Assets that have a designated beneficiary listed on the account can transfer to the beneficiary automatically upon the owner’s death, without going through probate. Prime examples of non-probate assets include accounts with a transfer-on-death or payable-on-death beneficiary, life insurance policies, retirement accounts, trusts, and real estate owned in joint tenancy.
To initiate the transfer for these assets, all you need to do is submit a copy of the owner’s death certificate to the financial institution holding the assets. If the decedent’s entire estate is comprised of non-probate assets, you might be able to skip probate altogether.
The state of Arizona also has a small estate exception that allows smaller estates to transfer individually-owned property without going through informal probate. In order to qualify, the decedent’s estate needs to have less than $100,000 in real estate, and less than $75,000 in personal property. If the decedent’s estate qualifies, all you have to do is fill out a small estate affidavit.
7. Seek a Waiver of Bond
As long as all of the estate’s interested parties are okay with the personal representative handling the estate without a bond, the interested parties can sign a waiver of bond for the personal representative. When the waiver is signed, send copies to all of the interested parties. If any of the interested parties refuse to sign a waiver of bond, you’ll need to obtain a bond before you can petition to open probate. The value of the bond will be dependent on the value of the estate’s assets.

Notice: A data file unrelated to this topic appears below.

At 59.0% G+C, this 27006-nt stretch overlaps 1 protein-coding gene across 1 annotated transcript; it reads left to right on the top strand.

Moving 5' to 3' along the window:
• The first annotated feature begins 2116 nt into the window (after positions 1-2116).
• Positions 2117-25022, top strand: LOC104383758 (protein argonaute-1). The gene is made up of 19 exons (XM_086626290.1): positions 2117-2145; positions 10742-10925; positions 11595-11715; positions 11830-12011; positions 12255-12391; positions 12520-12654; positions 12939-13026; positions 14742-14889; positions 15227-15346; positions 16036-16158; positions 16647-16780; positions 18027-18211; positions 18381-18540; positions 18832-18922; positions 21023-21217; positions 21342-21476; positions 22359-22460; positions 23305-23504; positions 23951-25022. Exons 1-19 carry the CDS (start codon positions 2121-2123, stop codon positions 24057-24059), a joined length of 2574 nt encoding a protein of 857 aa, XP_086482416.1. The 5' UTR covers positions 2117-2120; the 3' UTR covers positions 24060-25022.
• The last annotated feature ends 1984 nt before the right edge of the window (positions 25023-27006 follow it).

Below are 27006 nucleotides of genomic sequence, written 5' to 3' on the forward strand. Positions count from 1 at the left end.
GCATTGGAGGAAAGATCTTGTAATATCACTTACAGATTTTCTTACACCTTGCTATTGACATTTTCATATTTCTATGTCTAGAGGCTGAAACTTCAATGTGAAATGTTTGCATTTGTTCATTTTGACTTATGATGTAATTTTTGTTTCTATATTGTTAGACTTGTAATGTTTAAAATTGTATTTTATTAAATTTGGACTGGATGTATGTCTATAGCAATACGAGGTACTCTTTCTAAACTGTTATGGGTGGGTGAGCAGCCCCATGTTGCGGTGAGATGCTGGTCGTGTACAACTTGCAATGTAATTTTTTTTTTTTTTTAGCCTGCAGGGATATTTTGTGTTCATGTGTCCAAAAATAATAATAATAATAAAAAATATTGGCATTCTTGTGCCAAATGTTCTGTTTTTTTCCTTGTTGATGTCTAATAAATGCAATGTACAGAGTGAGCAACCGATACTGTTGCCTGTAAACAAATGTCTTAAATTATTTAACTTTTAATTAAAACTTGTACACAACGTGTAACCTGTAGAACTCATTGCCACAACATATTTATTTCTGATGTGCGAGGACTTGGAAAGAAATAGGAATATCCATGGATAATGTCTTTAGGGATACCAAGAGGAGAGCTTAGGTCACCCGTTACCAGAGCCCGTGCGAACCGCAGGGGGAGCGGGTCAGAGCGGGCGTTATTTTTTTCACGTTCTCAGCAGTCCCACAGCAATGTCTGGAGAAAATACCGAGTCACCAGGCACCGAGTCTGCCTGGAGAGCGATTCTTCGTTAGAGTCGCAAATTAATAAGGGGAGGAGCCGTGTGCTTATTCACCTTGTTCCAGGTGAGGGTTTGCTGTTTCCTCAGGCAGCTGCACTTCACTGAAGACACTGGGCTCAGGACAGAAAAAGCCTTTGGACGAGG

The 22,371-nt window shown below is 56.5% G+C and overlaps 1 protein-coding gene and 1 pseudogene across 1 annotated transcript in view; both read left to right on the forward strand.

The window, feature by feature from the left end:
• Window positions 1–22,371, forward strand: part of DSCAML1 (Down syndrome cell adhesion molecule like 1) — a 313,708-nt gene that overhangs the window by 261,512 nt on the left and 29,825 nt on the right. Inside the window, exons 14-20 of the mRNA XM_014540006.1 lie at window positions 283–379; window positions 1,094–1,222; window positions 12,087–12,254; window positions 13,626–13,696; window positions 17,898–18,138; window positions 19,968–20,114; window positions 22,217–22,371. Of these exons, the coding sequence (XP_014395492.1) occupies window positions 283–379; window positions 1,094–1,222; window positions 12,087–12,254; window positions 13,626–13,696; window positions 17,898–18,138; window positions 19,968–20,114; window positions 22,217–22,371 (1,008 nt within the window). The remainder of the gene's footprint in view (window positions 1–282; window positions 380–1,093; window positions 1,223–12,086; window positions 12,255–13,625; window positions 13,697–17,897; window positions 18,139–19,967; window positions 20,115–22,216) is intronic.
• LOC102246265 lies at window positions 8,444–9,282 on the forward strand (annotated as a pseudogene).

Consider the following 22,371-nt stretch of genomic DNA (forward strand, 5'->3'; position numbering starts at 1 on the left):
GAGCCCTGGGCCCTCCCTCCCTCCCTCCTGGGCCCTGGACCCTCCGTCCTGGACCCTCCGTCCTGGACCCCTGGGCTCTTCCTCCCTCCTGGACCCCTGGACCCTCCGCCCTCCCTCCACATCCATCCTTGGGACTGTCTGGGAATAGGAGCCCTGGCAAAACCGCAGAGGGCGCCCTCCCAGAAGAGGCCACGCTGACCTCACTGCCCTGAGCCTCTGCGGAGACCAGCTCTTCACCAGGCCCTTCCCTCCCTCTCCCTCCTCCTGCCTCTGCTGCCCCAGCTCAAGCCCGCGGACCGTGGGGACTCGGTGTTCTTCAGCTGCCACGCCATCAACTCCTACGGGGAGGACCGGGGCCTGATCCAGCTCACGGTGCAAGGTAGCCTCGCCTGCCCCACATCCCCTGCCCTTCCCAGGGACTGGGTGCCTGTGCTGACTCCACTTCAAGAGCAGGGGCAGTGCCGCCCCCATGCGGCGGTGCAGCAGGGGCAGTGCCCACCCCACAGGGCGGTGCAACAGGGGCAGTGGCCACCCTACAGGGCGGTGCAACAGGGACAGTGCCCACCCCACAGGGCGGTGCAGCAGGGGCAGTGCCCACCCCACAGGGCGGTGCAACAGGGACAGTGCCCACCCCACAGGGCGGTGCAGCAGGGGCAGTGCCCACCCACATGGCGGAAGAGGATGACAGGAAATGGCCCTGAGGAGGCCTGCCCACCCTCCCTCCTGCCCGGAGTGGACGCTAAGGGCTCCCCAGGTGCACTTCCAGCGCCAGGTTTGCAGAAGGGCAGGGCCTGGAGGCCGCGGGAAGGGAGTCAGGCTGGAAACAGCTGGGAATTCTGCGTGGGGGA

8. Complete Required Training
The Arizona Supreme Court requires personal representatives who are not licensed fiduciaries to complete a court-approved training course. You’ll need to complete the training and receive a certificate of completion before you submit the petition to open probate.
9. Serve Notice of Application to Interested Parties
It may seem backwards to complete this step before you actually petition to open probate, but it’s important to notify all of the interested parties that you are applying to be the personal representative, and that the probate process is ready to begin.
You’ll need to deliver a copy of the notice of application to all of the known interested parties (either by mail or in person), and you’ll need to publish a post in the local newspaper to alert any unknown creditors of your application. You’ll ultimately need to publish three posts in the local newspaper (one a week for three weeks), but you only need to publish the first post before you apply for probate.
10. Apply to be the Personal Representative
When you’re ready to petition for informal probate, you’ll need to submit the following documents to the county probate court:
- Probate information cover sheet
- Informal checklist
- Application for appointment (signed and notarized, original plus copy)
- Original last will and testament
- Notice of application (original plus copy)
- Proof of mailing of notice of application (original plus copy)
- Declaration supporting publication (includes affidavit of publishing; original plus copy)
- Statement of informal appointment (original plus copy)
- Letters and acceptance of appointment (signed and notarized, original plus copy)
- Order to personal representative (signed original plus copy)
- Certificate of completion of training (original plus copy)
- Waiver of right to appointment and consent (signed original plus copy)
- Waiver of bond (signed original plus copy)
Do You Need Help with Probate Matters?
As you can see, AZ probate laws can be complex. It requires a number of steps and without the right approach, it’s easy to get lost in the details.